Greater Manchester Tourist Attractions

The booming metropolis of Manchester City is no stranger to the eyes of the world being upon it – chiefly because it is home to one of the most prolific football teams on earth. While it's sporting culture has put Britain on the map as an ambassador for world-class football, the city bears far more in the way of bountiful sights, legends and attractions that contribute to it's repute as one of Britain's foremost culturally advanced counties..


The Whitworth Art Gallery - flckr - sam.moorhouseWhitworth Art Gallery (at Manchester University), City of Manchester
Founded in 1889, the Whitworth was always destined to be a focal point. From the ornate balustrades adorning it's Edwardian exterior, to the splendid examples of plasterwork of it's ceilings - it was geared to be a place of grandeur, worthy of housing some of the finest contemporary artworks of Continental Europe. Permanent collections of watercolour include “Moonlight on Lake Lucerne” by John Turner; “Durham Cathedral and Bridge” by Thomas Girtin and the ethereal “The Ancient of Days” by William Blake. Both the textiles and sculpture galleries are of key importance, since the Whitworth houses some of the earliest exhibits in Britain.


Sky - Fletcher Moss Botanical Gardens - flckr - Harry PottsFletcher Moss Botanical Gardens, Didsbury
Lying just shy of the Mersey banks in the shadow of Stenner Woods (near Didsbury), is a house that few will have heard of, but whose owner founded one of the most reputed wildlife charities in memorable history. “The Croft” as it was once known, belonged to Robert Wood Williamson – the founding father of the Royal Society for the Protection of Birds. The gardens are considered of the “ornamental” variety, with pygmy palms, royal ferns and marsh marigolds jostling for space beside it's streams, and an abundance of rockeries throughout. With Redgra tennis courts, a teashop and nature trail walks, the gardens now present a wonderful retreat for both outdoor activities and relaxation.


Bramall Hall (made Explore) - flckr - the yes manBramall Hall, Bramhall (near Stockport)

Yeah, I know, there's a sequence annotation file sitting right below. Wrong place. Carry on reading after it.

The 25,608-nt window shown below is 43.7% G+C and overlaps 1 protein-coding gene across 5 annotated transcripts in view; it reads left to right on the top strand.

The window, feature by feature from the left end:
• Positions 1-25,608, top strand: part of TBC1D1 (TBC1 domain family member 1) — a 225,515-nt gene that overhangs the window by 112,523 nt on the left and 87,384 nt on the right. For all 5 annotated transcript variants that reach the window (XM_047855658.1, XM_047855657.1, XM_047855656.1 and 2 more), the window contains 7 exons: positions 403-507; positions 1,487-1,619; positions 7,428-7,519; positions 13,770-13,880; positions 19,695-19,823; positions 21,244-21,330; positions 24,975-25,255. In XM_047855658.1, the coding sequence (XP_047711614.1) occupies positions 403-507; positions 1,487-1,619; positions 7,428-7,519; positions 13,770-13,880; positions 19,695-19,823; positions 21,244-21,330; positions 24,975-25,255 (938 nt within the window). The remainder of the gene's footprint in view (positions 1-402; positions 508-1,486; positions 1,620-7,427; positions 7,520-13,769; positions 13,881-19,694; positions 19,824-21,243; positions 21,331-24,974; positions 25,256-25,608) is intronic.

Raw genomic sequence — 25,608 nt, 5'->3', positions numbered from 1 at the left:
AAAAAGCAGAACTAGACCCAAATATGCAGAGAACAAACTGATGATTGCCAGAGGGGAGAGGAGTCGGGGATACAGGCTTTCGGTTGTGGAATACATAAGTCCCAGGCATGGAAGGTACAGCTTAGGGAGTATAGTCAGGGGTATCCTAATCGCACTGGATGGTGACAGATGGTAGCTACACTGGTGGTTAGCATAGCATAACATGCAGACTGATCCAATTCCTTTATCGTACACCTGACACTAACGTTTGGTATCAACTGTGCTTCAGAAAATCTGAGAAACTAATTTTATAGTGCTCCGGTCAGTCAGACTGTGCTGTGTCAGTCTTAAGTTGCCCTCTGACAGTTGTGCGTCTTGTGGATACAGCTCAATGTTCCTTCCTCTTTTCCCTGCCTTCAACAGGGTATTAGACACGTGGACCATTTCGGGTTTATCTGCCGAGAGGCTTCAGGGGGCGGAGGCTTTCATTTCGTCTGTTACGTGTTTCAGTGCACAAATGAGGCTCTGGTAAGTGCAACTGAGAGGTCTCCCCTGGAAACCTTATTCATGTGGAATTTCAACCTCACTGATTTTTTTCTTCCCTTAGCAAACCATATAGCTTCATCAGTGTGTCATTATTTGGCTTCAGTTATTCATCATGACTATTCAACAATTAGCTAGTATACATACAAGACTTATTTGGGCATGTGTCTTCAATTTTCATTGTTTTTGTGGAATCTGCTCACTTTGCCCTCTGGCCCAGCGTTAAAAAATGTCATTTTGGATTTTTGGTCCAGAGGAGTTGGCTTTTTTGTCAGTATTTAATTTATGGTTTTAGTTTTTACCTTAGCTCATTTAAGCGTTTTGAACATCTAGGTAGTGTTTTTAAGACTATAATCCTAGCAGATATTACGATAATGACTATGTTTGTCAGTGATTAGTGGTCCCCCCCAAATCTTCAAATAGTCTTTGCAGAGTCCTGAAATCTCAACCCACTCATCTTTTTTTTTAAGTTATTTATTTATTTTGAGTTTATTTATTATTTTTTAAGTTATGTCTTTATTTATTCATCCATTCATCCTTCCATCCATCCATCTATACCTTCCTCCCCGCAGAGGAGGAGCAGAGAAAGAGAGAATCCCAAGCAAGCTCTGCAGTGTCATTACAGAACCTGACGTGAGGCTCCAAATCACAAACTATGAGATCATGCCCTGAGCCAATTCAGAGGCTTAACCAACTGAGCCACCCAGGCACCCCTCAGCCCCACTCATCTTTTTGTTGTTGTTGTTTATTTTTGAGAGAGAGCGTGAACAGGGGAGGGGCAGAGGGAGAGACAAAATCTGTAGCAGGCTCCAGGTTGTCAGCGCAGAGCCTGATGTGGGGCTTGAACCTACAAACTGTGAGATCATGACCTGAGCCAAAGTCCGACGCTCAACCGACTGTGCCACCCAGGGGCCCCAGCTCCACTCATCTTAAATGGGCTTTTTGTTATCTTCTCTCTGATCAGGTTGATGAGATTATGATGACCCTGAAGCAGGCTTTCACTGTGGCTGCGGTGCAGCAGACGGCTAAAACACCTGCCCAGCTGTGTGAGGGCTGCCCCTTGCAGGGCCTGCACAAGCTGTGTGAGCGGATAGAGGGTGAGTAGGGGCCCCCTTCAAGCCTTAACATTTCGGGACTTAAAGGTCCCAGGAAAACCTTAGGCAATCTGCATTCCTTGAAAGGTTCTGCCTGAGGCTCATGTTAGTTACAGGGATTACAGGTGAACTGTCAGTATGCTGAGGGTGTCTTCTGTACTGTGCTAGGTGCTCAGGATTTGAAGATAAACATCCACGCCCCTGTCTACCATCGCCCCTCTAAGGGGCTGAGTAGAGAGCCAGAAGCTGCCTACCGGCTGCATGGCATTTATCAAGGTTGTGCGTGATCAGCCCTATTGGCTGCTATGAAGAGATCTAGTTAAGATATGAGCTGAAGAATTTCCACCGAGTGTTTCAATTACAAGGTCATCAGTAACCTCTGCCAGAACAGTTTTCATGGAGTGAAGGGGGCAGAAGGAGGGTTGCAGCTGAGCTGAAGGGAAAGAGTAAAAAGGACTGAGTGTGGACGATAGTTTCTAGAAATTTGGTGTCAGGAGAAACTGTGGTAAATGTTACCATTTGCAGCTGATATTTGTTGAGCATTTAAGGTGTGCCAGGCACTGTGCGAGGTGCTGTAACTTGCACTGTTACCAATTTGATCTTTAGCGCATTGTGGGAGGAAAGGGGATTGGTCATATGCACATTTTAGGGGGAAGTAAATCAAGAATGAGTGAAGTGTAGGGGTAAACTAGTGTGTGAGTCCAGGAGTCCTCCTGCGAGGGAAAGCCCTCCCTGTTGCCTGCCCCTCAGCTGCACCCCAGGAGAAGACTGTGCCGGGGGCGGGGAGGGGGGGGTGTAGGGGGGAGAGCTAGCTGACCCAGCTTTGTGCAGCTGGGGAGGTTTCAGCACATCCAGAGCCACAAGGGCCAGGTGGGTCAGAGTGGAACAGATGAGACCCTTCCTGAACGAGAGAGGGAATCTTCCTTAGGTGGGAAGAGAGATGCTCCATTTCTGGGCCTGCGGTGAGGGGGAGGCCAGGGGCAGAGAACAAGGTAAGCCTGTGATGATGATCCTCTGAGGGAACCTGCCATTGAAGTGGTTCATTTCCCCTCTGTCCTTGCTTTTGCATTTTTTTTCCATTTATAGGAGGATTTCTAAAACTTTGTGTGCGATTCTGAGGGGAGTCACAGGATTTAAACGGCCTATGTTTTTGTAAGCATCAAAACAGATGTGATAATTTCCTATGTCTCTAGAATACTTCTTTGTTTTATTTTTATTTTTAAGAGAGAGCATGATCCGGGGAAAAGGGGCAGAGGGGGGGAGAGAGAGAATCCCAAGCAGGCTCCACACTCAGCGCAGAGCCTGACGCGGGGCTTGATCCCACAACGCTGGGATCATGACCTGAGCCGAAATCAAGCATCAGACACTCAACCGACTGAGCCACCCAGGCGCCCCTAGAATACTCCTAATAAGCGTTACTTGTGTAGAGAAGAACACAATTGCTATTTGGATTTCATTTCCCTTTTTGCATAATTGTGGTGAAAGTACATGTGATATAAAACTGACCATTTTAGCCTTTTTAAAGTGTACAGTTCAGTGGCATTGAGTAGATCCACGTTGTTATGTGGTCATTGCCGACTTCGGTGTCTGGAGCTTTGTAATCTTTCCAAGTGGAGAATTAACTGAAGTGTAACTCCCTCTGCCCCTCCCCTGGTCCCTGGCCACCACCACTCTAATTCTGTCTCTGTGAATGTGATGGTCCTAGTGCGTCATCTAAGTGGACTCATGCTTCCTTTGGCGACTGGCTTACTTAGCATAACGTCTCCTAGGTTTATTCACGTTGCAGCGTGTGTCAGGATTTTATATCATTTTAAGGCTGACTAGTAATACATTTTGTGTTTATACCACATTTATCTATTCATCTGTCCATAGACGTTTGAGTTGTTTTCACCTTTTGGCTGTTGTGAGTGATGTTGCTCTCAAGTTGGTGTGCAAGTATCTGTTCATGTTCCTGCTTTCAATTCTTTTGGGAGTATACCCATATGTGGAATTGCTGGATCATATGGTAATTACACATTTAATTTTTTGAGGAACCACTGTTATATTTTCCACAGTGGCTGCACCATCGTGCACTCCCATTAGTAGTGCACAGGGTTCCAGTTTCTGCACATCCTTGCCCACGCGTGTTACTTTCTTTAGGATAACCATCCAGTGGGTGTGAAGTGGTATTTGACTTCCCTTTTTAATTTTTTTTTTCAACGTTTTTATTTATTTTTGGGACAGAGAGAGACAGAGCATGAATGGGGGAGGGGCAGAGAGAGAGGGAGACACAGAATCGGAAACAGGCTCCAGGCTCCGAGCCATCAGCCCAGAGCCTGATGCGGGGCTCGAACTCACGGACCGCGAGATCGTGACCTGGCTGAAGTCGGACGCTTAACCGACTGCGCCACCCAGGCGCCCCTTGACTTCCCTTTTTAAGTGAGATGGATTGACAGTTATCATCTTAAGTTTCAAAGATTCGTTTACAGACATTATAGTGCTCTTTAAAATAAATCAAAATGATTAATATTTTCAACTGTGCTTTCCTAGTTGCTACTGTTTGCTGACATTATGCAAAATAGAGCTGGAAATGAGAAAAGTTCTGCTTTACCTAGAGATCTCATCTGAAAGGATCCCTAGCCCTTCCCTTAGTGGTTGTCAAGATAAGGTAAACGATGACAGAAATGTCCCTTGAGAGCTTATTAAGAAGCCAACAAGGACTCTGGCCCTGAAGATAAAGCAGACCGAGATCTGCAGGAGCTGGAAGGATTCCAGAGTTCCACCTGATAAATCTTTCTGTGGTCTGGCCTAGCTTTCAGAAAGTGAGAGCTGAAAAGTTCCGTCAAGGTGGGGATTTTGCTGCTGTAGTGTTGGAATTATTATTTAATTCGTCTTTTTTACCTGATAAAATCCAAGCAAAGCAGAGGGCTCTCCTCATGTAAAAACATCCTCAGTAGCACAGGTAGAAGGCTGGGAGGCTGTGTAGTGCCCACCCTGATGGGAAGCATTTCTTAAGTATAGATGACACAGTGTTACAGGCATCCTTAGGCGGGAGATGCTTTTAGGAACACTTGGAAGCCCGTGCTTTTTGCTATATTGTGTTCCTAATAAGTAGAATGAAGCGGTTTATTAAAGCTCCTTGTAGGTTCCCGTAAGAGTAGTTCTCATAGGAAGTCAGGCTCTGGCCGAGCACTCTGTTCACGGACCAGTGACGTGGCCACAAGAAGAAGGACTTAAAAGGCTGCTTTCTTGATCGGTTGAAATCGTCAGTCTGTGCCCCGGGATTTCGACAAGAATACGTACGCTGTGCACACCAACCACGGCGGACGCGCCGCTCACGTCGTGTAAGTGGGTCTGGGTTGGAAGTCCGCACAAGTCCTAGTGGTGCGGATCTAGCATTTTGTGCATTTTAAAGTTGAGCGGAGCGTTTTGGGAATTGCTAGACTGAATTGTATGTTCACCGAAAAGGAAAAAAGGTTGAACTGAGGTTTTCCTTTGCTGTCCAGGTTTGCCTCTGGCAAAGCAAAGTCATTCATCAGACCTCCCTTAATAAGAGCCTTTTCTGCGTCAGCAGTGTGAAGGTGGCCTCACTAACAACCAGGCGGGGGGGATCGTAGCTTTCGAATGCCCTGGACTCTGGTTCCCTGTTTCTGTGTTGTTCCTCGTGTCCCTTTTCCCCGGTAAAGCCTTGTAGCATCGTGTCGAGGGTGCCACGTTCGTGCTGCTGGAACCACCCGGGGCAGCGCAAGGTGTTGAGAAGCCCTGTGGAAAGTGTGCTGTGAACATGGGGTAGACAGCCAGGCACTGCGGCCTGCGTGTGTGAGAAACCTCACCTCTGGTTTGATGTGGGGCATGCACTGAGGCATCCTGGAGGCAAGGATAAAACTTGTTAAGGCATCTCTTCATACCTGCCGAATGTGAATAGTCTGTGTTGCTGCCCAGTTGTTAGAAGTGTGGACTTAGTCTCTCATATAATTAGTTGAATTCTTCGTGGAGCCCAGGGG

Set among 66 acres of wooded parkland and flanked by symmetrical ornamental lakes, the timber Tudor manor house of Bramall Hall connotes the kind of scenery you'd expect of an old painting. The fact that it has survived at all since the 16th Century is wondrous, since most buildings of it's type were long ago flattened. As if the Capability Brown style gardens weren't enough of a pull, the grandiose old mansion also boasts a stag head flanked Great Hall, 17th Century paintings and a fully functioning Victorian kitchen among it's many attractions. Open from March until October, Bramall Hall is ideal for an afternoon of sight-seeing and exploration, made all the more intriguing by tales of the Davenport and de Bromales families who once called the mansion home.


Changing Cubicles - flckr - BinaryApeVictoria Baths, Chorlton-On-Medlock
Featured on BBC 2's 'Restoration' series, the Victoria Baths of Chorlton have received more than their fair share of press recently – albeit for very sad reasons. The Grade II listed building remained in use as a baths until 1993, when lack of interest and finances prompted closure. The baths are one of the few surviving intact examples of a Victorian bath-house, used back in the 1800's by the well-to-do for both recreational and hygiene purposes. The Chorlton Baths are of key importance to the heritage of Manchester, since it was their own first City Architect Henry Price, whom was responsible for the opulence of it's design. Tours of the fascinating Turkish Baths and former laundries are available, combined with a fully narrated history of the building for interested parties


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